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Visual Edge: Found Photographs at Tacoma Community College

This is one art show you'll need to read the descriptions

"And then what happened?" acrylic and pastel by Robert Koch hangs at Tacoma Community College. Photo courtesy of Tacoma Community College

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Who doesn't enjoy browsing through old photographs from days gone by? In addition to the enjoyment that is inevitable when looking at vintage photos, the "Found Photographs" exhibition in the Gallery at Tacoma Community College is filled with creative expression in a variety of media from photos to paintings and drawings inspired by found photos, to sculpture, assemblage and collage incorporating old photos. There are stories behind many of the images that are included on wall labels along with copies of the original found photos.

Behind the counter as you enter are three acrylic and pastels by Robert Koch taken from old photographs of unknown families. The drawing is loose and emphatic with faces and figures rendered in a cartoonish style. There is a dynamic interplay between sketchy lines and modulated color areas. The line quality and especially the agitated background in "And then what happened?" looks like a de Kooning painting. This painting depicts a group of people, presumably friends or family members, chatting with great animation. Both the title and the facial expressions indicate they're gossiping.

Becky Frehse is showing three photos that are colorized or otherwise manipulated and mounted in unique boxes such as a photo of uniformed theater ushers in a hard-case coin purse with a mirror. The Frehse photo I most enjoyed was "Luncheon on the Grass," a lampoon or homage to Manet's famous painting of the same title (but alas, without the nudes). It is a group of friends picnicking on the grass circa 1940s in front of a vintage car with trunk and door opened. The photo was found in an antique store.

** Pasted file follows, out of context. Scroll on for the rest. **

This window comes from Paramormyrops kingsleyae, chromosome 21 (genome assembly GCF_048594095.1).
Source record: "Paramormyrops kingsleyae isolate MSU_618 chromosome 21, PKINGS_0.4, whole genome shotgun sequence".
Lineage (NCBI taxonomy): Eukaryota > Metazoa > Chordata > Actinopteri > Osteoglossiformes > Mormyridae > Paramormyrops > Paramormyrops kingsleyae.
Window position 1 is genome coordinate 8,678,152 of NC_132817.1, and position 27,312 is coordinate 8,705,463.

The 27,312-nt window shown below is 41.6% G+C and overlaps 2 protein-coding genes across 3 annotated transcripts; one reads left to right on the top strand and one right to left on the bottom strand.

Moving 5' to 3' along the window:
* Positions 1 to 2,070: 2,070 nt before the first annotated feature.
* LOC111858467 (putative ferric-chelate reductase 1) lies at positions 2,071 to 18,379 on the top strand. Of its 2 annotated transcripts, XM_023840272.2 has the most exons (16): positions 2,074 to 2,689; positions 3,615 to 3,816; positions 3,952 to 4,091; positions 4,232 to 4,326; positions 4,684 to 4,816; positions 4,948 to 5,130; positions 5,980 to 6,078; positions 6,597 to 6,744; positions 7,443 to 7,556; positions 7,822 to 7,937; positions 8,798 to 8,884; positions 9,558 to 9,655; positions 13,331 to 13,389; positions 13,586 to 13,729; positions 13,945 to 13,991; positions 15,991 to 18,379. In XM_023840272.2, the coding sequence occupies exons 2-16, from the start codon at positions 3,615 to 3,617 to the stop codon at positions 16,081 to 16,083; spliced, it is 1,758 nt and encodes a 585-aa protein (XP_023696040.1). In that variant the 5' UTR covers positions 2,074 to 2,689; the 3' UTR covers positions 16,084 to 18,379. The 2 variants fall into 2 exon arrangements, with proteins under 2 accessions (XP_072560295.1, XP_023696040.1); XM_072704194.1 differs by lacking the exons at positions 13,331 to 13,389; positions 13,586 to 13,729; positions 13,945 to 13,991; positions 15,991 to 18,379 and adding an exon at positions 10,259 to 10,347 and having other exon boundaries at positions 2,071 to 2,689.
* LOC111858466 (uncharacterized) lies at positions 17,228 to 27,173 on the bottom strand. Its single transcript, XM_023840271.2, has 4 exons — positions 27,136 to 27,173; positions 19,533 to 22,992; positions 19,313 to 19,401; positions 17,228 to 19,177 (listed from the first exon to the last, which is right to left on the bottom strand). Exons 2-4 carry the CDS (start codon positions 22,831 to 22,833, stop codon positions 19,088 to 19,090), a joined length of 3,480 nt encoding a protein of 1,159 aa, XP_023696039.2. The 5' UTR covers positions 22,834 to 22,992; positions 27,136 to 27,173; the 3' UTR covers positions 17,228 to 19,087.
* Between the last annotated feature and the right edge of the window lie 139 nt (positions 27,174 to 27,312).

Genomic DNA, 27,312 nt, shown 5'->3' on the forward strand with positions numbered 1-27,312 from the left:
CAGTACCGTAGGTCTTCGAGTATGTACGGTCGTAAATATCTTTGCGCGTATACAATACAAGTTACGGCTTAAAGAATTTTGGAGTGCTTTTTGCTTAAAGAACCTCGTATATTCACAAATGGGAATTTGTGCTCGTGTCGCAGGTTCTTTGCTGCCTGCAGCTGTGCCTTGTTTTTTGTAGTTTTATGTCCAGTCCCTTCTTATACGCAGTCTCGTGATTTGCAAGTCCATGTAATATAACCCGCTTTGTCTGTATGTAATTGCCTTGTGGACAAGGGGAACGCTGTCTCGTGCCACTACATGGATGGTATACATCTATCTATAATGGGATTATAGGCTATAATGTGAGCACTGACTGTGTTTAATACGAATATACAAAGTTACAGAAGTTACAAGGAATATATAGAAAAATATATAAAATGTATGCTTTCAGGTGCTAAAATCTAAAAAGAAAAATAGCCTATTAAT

I also thought Jennifer Chushcoff's "Seasons, Winter, Summer" parts one and two were terrific little pieces. Each features a photo of a woman standing in her back yard in winter (heavy coat, snow on ground) mounted on a translucent acrylic box. Each image has little window "cut-outs" through which you can see the same woman in summer.

In Sara Waldo's large painting with mounted photos we see three identical images of an aeronautical engineer holding a model of a rocket he designed. Bursting from each image is a "rocket-blast" splash of bright color, red, yellow and orange, poured onto raw canvas.

Sharon Styers' group of five photo-collages are eerie or perhaps funny surrealism (depending on your point of view). In "The Morgan Bridge Explosion" we see a group of people in colorful contemporary dress lined up to watch a ballet in the air of men in business suits, actually many differently sized images of the same man walking in air above the bridge at night with floating bubbles above his head. We see the man walking in air as in time-lapse photography. In her "The Over Examined Life" we see a logger sawing a woman in half. These, along with Koch's three paintings, are among my favorites in a show that features a lot of excellent art. OK, maybe they're not all excellent art, but they all feature intriguing images. Most of the pieces can be appreciated in multiple ways, as visual structures with imaginatively interpreted stories, and as nostalgia - so many of these images are bound to stir memories. Beyond appreciation of art, they provide the fun of speculating about what the people in the pictures might have been doing and what might have happened next.

Be sure to take time to read the accompanying wall labels and study the art carefully. You'll be glad you did.

"FOUND PHOTOGRAPHS," noon to 5 p.m. Monday-Friday, through March 20, Gallery at Tacoma Community College, Building 5A, entrance off South 12th Street between Pearl and Mildred, Tacoma, visitor parking in Lot G, 253.566.5000

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